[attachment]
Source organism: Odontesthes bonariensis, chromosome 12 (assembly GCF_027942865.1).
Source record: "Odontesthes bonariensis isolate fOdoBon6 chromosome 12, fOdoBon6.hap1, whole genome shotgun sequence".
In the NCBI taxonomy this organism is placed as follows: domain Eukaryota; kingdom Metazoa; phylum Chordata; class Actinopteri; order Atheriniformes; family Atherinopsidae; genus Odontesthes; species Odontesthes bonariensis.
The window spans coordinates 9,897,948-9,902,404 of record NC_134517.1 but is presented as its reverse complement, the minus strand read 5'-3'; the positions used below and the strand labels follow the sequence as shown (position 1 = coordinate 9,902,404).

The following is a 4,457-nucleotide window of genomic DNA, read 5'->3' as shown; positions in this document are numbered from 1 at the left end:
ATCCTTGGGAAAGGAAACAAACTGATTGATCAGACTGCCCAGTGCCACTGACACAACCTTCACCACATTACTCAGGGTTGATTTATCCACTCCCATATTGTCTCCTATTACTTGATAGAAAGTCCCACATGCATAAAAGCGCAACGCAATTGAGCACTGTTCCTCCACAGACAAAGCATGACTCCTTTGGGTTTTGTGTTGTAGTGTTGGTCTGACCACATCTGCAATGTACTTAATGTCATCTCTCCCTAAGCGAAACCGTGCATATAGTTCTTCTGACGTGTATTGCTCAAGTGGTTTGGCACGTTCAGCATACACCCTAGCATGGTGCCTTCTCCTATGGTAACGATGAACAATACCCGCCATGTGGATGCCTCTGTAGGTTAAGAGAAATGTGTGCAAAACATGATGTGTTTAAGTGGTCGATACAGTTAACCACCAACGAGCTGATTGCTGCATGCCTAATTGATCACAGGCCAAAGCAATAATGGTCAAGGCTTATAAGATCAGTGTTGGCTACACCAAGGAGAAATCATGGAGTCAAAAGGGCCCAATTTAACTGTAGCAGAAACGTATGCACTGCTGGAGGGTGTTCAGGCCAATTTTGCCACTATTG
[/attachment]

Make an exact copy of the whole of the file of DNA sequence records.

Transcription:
Source organism: Odontesthes bonariensis, chromosome 12 (assembly GCF_027942865.1).
Source record: "Odontesthes bonariensis isolate fOdoBon6 chromosome 12, fOdoBon6.hap1, whole genome shotgun sequence".
In the NCBI taxonomy this organism is placed as follows: domain Eukaryota; kingdom Metazoa; phylum Chordata; class Actinopteri; order Atheriniformes; family Atherinopsidae; genus Odontesthes; species Odontesthes bonariensis.
The window spans coordinates 9,897,948-9,902,404 of record NC_134517.1 but is presented as its reverse complement, the minus strand read 5'-3'; the positions used below and the strand labels follow the sequence as shown (position 1 = coordinate 9,902,404).

The following is a 4,457-nucleotide window of genomic DNA, read 5'->3' as shown; positions in this document are numbered from 1 at the left end:
ATCCTTGGGAAAGGAAACAAACTGATTGATCAGACTGCCCAGTGCCACTGACACAACCTTCACCACATTACTCAGGGTTGATTTATCCACTCCCATATTGTCTCCTATTACTTGATAGAAAGTCCCACATGCATAAAAGCGCAACGCAATTGAGCACTGTTCCTCCACAGACAAAGCATGACTCCTTTGGGTTTTGTGTTGTAGTGTTGGTCTGACCACATCTGCAATGTACTTAATGTCATCTCTCCCTAAGCGAAACCGTGCATATAGTTCTTCTGACGTGTATTGCTCAAGTGGTTTGGCACGTTCAGCATACACCCTAGCATGGTGCCTTCTCCTATGGTAACGATGAACAATACCCGCCATGTGGATGCCTCTGTAGGTTAAGAGAAATGTGTGCAAAACATGATGTGTTTAAGTGGTCGATACAGTTAACCACCAACGAGCTGATTGCTGCATGCCTAATTGATCACAGGCCAAAGCAATAATGGTCAAGGCTTATAAGATCAGTGTTGGCTACACCAAGGAGAAATCATGGAGTCAAAAGGGCCCAATTTAACTGTAGCAGAAACGTATGCACTGCTGGAGGGTGTTCAGGCCAATTTTGCCACTATTG